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Over the course of his 72 years, artist Calvin Lee has built himself a resume resembling a labyrinth. Each turn delivered him somewhere unexpected: a United States Navy sailor stationed in Japan. A civil rights lawyer in Colorado. A painter in Zambia.
During the upcoming First Friday Art Walk (December 7), Lee will be both an artist and a benefactor. Denverites who venture into his RiNo studio will see a collection inspired by the two weeks Lee spent volunteering in the Moria refugee camp in Lesvos, Greece. He’ll donate 90 percent of each sale to the Rocky Mountain Immigrant Advocacy Network, which provides free legal services to immigrants in the United States.
The show is the latest iteration of Lee’s personal mission to end the suffering he encounters. It’s because of that mission that Lee’s resume is such a maze—and though he’s now a respected Denver creative, especially admired for his calligraphy, “artist” is a fairly recent twist.
Lee’s artistic dreams were quashed early, when he received a D in a college art class while at the University of Arizona. He’d been studying to be an architect, but convinced he had no eye for design, Lee dropped the major and instead studied Asian cultures.
After earning his degree, it was off to the Navy, which landed Lee in Japan. His service coincided with two years of the Vietnam War, and though he was never stationed in the country, he feels intense guilt about the many who were killed. “I should have protested, sat in prison, gone to Canada, something, besides participating in an immoral war,” he says.
When Lee returned home, he enrolled in law school at Arizona State University, but he wanted to do something to swing the scales back toward morality. As the child of Chinese immigrants, he’d been told how his parents were treated when they arrived to the United States—his father spent three months in barracks at Angel Island in the San Francisco Bay, being interrogated by immigration officials. (This was during the Yellow Peril, when fear of Asian immigrants reached a fever pitch and the 1882 Chinese Exclusion Act was passed). Lee knew what it was like to grow up without privilege; people hurled racial slurs at him as he rode his bike to school. “I’m ethnic, not an Anglo,” he says. “So I’ve experienced discrimination.”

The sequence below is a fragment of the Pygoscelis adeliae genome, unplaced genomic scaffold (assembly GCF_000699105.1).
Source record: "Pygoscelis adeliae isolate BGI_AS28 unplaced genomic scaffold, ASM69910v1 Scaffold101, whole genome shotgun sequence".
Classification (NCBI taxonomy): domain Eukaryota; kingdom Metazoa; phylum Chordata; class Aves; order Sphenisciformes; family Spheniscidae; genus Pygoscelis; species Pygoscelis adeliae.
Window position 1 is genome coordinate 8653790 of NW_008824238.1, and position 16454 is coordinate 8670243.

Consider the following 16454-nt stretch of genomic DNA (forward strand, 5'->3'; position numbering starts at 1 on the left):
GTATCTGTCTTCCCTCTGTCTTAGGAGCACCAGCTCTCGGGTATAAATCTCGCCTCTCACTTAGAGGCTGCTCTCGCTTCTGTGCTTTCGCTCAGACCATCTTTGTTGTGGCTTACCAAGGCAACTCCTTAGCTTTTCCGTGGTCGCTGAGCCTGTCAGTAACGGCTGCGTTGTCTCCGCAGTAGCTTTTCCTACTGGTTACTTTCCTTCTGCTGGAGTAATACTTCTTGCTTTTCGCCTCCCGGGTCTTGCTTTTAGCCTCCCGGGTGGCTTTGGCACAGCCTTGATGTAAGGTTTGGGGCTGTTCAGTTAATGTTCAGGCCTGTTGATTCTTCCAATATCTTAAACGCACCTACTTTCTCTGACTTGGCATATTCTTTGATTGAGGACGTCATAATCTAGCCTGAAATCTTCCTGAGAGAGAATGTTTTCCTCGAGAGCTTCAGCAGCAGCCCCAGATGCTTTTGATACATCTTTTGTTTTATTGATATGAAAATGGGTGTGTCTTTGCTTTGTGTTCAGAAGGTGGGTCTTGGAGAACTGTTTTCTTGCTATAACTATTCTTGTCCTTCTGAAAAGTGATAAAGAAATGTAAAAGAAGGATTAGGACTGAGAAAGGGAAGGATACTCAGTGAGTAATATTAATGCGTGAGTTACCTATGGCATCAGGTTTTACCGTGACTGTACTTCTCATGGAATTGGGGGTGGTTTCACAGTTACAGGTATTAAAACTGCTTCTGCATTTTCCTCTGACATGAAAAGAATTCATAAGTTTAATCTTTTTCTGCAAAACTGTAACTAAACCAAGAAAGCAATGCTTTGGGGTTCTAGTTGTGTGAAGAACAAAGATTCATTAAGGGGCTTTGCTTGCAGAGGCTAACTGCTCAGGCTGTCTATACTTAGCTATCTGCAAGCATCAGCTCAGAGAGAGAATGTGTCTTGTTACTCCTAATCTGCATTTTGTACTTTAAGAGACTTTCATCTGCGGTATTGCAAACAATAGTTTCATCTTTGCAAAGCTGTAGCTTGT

Finding a way to help others facing prejudice was a natural fit for Lee. He worked at a law firm in Phoenix, where he represented members of the LGBTQ community, the developmentally disabled, prisoners, and peace activists, all pro bono. (To pay the bills, he also practiced criminal defense and personal injury law.)
Soon after, Lee took a job at the Colorado Public Defender’s Office for Aspen, Carbondale, Glenwood Springs, Meeker, Rangely, and Vail. He started his own practice in 1984, where he worked on divorce and real estate law to supplement more pro bono work for underserved communities. “I should have just stayed in architecture, because I got Cs and Ds in law school as well, and I became a fine lawyer,” Lee says. He would soon become a fine artist, too.
A souvenir ultimately brought art into Lee’s life. On an early ’90s trip to China with his parents, he purchased a small calligraphy set. Calligraphy is more than a written language—it’s considered one of the highest art forms in China. Lee had done some calligraphy in undergrad, and bought books to teach himself more about the technique, which he practiced every few months.